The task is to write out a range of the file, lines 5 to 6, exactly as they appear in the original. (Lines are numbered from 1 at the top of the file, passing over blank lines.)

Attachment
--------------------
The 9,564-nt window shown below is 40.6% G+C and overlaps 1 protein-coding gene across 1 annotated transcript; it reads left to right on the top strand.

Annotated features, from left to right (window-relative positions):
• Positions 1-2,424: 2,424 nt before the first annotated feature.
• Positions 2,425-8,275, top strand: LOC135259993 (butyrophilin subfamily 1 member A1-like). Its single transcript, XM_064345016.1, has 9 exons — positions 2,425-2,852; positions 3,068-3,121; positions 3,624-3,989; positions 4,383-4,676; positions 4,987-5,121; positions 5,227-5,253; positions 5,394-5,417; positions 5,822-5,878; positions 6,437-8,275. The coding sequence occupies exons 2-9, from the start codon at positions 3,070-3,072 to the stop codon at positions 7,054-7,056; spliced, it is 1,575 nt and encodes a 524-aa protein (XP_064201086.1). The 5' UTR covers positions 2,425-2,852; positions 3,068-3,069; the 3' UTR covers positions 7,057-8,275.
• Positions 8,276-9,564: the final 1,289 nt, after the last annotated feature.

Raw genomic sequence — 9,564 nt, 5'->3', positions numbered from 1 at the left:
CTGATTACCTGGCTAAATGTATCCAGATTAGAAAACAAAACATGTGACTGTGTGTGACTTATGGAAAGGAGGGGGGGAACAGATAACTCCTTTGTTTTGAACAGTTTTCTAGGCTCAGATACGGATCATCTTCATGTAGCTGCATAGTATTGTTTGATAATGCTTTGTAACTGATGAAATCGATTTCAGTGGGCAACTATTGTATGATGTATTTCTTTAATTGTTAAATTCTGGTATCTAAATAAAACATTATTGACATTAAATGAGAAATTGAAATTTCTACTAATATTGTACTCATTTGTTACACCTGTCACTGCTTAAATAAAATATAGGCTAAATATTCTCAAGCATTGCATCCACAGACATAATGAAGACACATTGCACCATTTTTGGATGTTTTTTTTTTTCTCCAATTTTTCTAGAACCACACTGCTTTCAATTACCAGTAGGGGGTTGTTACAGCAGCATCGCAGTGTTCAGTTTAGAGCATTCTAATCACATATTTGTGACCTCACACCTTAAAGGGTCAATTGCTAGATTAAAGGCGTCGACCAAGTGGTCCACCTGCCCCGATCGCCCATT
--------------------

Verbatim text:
• Positions 8,276-9,564: the final 1,289 nt, after the last annotated feature.

Raw genomic sequence — 9,564 nt, 5'->3', positions numbered from 1 at the left: